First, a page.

Introspection Life tips Society and Culture

I’ve had it! It’s time to GROW UP, America.

January 11, 2021

“A chain is no stronger than its weakest link.”
-Tomas Reid, 
Essays on the Intellectual Powers of Man

Aside from a few stumbles into the muck this past summer, I am not one to speak up about politics. As soon as you take a stand for or against any given candidate or issue, you lose half your audience, and your value as an objective observer of culture is diminished.

But come on, people. Really??

Just under 20 years ago, I sat with my fellow coworkers watching with abject horror as the twin towers of the World Trade Center and the Pentagon were attacked. I sobbed. We all did.

I felt rattled to the very core of who I am. The loss of life was staggering, obviously. But it was more than that. Mass attacks by terrorists on our own soil was something that we as Americans, perhaps in our arrogance and complacency, thought we were immune to.

I feel the exact same way today as I did on September 11, 2001.

I anticipated violence today. I was braced for it. I have lost sleep for months worrying about January 2021. Despite that fact, that this is really happening, that the U.S. Capitol building — MY CAPITOL BUILDING, paid for by my hard-earned tax dollars — was ransacked, vandalized, and made a mockery of… This is truly, deeply crushing to me. There aren’t even words to express the depth of my anger, nor my heartbreak.

I am an outspoken Independent.

I’ve never been a club joiner. I’ve always liked it better on the outside, looking in. The view is clearer from out here (now more than ever).

I have long said that the two-party system is destroying American democracy. (Please, don’t give me the whole republic vs. democracy shakedown. I’ve addressed this before. It’s both, actually. It’s a democratic republic. So I’m going to call it a democracy, and you can call it a republic, and we’re both right. Get over yourself.)

I have my favorite Presidents.

And I have my favorite ex-Presidents. My favorites are from both parties, and some I like better now that they are retired than I did when they were in office. In classic Sara fashion, I have carefully researched, very specific reasons why each of my favorites hold a special place in my heart.

The pendulum of politics is always swaying back and forth. When it’s all the way to the right, we get a Reagan. When it’s all the way to the left, we get an FDR. When it’s in the middle, we get unrest as the country struggles with the paradigm shift.

Think the Civil War, or the late 60s, rife with conflict and violence — the Vietnam War, the assassinations of two Kennedys, Martin Luther King, and Malcom X, the riots at Kent State, the DNC in Chicago, and elsewhere.

The pendulum is shifting once again.

I am not afraid of this shifting. Since I am adult enough to recognize that there are good people on both sides of the aisle, I’m not overly concerned with the nuts and bolts of any given Presidential platform.

It is Congress and state and local government who write, enact, and enforce the laws. The President’s job is to lay out an agenda, represent us on the international stage, head the military, and bring us all together under one unified flag.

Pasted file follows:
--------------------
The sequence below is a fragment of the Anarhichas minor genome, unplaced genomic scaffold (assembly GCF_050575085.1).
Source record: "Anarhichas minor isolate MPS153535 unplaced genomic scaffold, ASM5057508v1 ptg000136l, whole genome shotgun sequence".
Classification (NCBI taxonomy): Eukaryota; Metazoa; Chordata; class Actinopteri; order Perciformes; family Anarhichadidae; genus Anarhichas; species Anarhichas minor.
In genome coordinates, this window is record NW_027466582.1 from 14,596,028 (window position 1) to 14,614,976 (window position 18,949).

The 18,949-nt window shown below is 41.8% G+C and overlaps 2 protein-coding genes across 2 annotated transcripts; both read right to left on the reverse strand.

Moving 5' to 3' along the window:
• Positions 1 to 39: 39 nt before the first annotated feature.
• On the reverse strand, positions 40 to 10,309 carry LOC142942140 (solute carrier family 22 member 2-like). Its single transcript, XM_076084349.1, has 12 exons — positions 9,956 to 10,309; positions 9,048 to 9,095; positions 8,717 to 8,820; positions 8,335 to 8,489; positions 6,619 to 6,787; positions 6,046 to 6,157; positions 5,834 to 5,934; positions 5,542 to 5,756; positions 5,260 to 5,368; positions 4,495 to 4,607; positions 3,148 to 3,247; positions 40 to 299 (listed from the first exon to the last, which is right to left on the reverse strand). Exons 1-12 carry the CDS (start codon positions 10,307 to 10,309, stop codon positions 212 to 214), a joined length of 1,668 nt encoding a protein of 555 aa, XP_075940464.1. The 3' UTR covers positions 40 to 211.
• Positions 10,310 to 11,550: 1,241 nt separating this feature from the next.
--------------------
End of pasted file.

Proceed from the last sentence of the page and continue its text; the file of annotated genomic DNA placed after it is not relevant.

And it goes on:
History has proven that our system is highly efficient in balancing itself. A left-leaning President builds up social programs and infrastructure, and a few years later a right-leaning President comes along and pulls taxation and government spending back in line. If you have the maturity to take the long view of history, you know that what really matters is a President’s overall character and competency as a unifying leader of the free world.

As such, as a student of history, I anticipated some drama on the day the 2020 election was certified, even violence. But never, in my wildest nightmares, did I anticipate that terrorists disguised as “protestors” would infiltrate the Capitol building — during the session to count electoral votes, no less.

Yes. They are terrorists.

There is no other word for it. These people scaled the walls of our most sacred government building, burst through the barricaded doors of the Senate and House chambers, and drove our elected representatives into hiding during a joint session of Congress.

They rifled through desks, ransacked files, looted offices and both chambers, and damaged property. MY PROPERTY. And yours, too.

If you are not outraged, terrified, seething, sweating with rage and a deep sense of violation, then you are not only unconscious, but you are part of the problem.

Yet when I went on Facebook this afternoon, it was eerily silent.

Here we’ve been yelling at each other on social media for the better part of a year (okay, let’s be honest, a lot longer than that). And suddenly, the day OUR CAPITOL BUILDING IS BEING ATTACKED, we’re largely silent?! What is wrong with us?

I’d like to think, as my husband does, that people were shocked into speechlessness. My husband is far less cynical than me. It’s one of the reasons I love him, and one of the reasons we balance each other out.

What I see is a Friend’s list (mine) that is predominantly white, middle class, and rural. Yep, I’m calling my people out. Myself very much included.

I don’t think we’re shocked into speechlessness.

In the very least, we are hanging our heads in shame. I know I am.

In the aftermath of 9/11, the lead singer of the Dixie Chicks, Natalie Maines, said at a concert in London that she was ashamed that the President of the United States was from her home state of Texas. In response, she received death threats. She and her band were banned from many country radio stations.